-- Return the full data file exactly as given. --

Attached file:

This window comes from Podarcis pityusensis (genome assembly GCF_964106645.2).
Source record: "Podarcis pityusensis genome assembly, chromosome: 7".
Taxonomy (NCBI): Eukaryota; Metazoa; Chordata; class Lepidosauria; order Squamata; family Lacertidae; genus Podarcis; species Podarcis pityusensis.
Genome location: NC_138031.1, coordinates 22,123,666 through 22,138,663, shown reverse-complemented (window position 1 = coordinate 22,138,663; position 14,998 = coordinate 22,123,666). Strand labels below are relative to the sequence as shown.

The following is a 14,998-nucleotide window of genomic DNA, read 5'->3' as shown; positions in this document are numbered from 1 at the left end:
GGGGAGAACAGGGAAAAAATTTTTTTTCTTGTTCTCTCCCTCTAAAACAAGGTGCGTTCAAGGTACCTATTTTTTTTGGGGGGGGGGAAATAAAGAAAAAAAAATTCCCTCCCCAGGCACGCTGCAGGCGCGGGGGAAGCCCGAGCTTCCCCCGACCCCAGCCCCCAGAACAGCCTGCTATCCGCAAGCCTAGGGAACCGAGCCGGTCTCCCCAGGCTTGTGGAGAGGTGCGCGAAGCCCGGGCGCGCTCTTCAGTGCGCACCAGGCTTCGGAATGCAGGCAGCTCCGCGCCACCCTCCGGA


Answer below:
This window comes from Podarcis pityusensis (genome assembly GCF_964106645.2).
Source record: "Podarcis pityusensis genome assembly, chromosome: 7".
Taxonomy (NCBI): Eukaryota; Metazoa; Chordata; class Lepidosauria; order Squamata; family Lacertidae; genus Podarcis; species Podarcis pityusensis.
Genome location: NC_138031.1, coordinates 22,123,666 through 22,138,663, shown reverse-complemented (window position 1 = coordinate 22,138,663; position 14,998 = coordinate 22,123,666). Strand labels below are relative to the sequence as shown.

The following is a 14,998-nucleotide window of genomic DNA, read 5'->3' as shown; positions in this document are numbered from 1 at the left end:
GGGGAGAACAGGGAAAAAATTTTTTTTCTTGTTCTCTCCCTCTAAAACAAGGTGCGTTCAAGGTACCTATTTTTTTTGGGGGGGGGGAAATAAAGAAAAAAAAATTCCCTCCCCAGGCACGCTGCAGGCGCGGGGGAAGCCCGAGCTTCCCCCGACCCCAGCCCCCAGAACAGCCTGCTATCCGCAAGCCTAGGGAACCGAGCCGGTCTCCCCAGGCTTGTGGAGAGGTGCGCGAAGCCCGGGCGCGCTCTTCAGTGCGCACCAGGCTTCGGAATGCAGGCAGCTCCGCGCCACCCTCCGGA